When a person you love dearly is diagnosed with ALS, you know your life is going to change. Just thinking about it can be overwhelming.
You do not have to figure everything out on your own—and you do not need to know everything right now. Take things one day at a time. The ALS community is caring and strong. Experienced professionals can answer questions and help.
How ALS progresses is out of your control. But how you approach it is in your hands. Below we begin with some of the most important things you can do.
Note: If you do not assist with daily caregiving tasks, please visit the Family and Friends page.
Important Things To Do
1. Connect with support services.
In most areas, there are local support groups specifically for caregivers, where you can meet other caregivers who understand what you are going through. At ALS clinics, experienced ALS professionals—from neurologists to physical therapists to social workers—can help guide you and your loved one every step of the way.
2. Take care of yourself.
Many caregivers forget to take care of themselves, which can lead to exhaustion, burnout, health issues, and resentment. It may feel selfish to carve out time for your own needs—but it is not. You need to take care of yourself in order to take care of your loved one.
3. Ask for help.
This is one of hardest things for caregivers to do—and one of the most important. You can't do everything on your own. The earlier you reach out to your family, friends, and larger community, the more balance, support, and energy you will have.
4. Take care of your loved one.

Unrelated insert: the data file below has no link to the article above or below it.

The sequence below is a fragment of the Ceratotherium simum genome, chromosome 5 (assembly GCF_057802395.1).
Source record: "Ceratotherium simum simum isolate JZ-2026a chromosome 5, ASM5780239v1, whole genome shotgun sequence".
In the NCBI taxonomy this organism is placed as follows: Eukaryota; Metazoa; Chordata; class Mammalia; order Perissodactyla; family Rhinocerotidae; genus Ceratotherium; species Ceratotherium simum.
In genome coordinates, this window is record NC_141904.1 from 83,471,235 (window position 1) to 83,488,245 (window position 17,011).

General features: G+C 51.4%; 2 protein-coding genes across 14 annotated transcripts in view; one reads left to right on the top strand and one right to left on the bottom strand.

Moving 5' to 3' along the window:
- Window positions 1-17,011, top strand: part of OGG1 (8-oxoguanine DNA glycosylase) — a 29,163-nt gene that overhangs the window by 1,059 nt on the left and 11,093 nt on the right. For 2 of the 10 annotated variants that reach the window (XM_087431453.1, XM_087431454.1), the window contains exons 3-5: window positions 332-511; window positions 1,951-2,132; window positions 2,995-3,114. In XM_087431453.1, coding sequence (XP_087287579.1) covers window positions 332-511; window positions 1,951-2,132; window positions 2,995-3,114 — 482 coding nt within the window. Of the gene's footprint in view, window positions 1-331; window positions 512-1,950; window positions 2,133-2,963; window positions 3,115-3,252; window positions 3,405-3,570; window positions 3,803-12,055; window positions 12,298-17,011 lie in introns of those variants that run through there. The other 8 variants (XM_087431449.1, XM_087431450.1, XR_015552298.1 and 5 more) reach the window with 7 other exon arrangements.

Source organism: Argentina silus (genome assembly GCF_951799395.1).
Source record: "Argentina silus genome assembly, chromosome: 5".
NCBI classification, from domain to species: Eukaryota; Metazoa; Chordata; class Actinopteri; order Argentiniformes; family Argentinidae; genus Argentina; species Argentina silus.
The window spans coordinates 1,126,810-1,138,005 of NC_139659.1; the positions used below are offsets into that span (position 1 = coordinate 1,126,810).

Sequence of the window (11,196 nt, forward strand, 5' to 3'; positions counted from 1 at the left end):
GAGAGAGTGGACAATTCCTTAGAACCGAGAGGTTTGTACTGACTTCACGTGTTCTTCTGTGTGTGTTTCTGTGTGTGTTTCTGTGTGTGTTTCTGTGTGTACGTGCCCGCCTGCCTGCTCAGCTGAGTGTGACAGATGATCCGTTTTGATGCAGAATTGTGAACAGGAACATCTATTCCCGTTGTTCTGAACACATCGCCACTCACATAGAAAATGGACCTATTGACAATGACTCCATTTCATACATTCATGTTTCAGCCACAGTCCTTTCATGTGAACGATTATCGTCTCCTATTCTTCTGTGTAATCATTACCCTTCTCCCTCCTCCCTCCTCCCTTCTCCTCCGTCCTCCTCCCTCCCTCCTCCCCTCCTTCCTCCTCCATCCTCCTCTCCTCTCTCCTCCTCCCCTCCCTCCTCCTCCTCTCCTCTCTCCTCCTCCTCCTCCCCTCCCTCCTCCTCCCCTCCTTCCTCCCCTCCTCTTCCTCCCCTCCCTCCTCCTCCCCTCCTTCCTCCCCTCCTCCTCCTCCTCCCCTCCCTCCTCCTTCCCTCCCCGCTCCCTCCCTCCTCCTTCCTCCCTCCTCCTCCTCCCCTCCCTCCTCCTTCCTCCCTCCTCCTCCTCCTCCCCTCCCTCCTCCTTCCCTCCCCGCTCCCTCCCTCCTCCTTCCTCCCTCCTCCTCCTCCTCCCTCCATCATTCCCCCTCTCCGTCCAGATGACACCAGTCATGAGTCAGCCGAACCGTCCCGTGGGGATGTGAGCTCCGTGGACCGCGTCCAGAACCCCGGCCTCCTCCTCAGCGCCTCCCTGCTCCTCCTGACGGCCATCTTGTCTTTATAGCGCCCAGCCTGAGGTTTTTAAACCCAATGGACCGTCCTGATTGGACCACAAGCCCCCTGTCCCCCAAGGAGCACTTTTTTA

In addition to helping with personal care at home, it is important to remember to enjoy some of the activities, people, and pastimes that have always been a part of your life.
5. Read other pages on this website.
This current page is written specifically for you—the primary caregiver. Most of the website is addressed to you and your loved one.
- First, we recommend reading People with ALS in order to learn the concrete steps you will need to take together.
- If your loved one was recently diagnosed, you may also want to read Newly Diagnosed.
- If your loved one is a veteran, he or she may be eligible for generous service-connected benefits through the VA.
- We also encourage you to explore the rest of this site.
Resources for Caregivers
Your ALS Association chapter and ALS clinic social worker are your best places to start. The following resources—specifically for caregivers—may also be helpful:
- ALS Association support groups – Facilitated monthly meetings around the country where you can ask questions, share tips, and connect with fellow caregivers
- Self-Care for Family Caregivers – Advice from the Family Caregiver Alliance
- MDA ALS Caregiver’s Guide – A comprehensive, downloadable guide for ALS caregivers created by the Muscular Dystrophy Association
- ALS Caregiver’s Facebook Page – An online community of fellow ALS caregivers (you must have a Facebook account to participate); there are multiple Facebook groups specifically for ALS caregivers
- Care Connection – An ALS Association program that helps launch, organize, and mobilize your community of support
- Lotsa Helping Hands – A popular online care calendar that helps you coordinate support
- Caring Info – A website from the National Hospice and Palliative Care Organization that provides general information and suggestions for caregivers
- Help for ALS Caregivers – Tips and resources from the ALS Association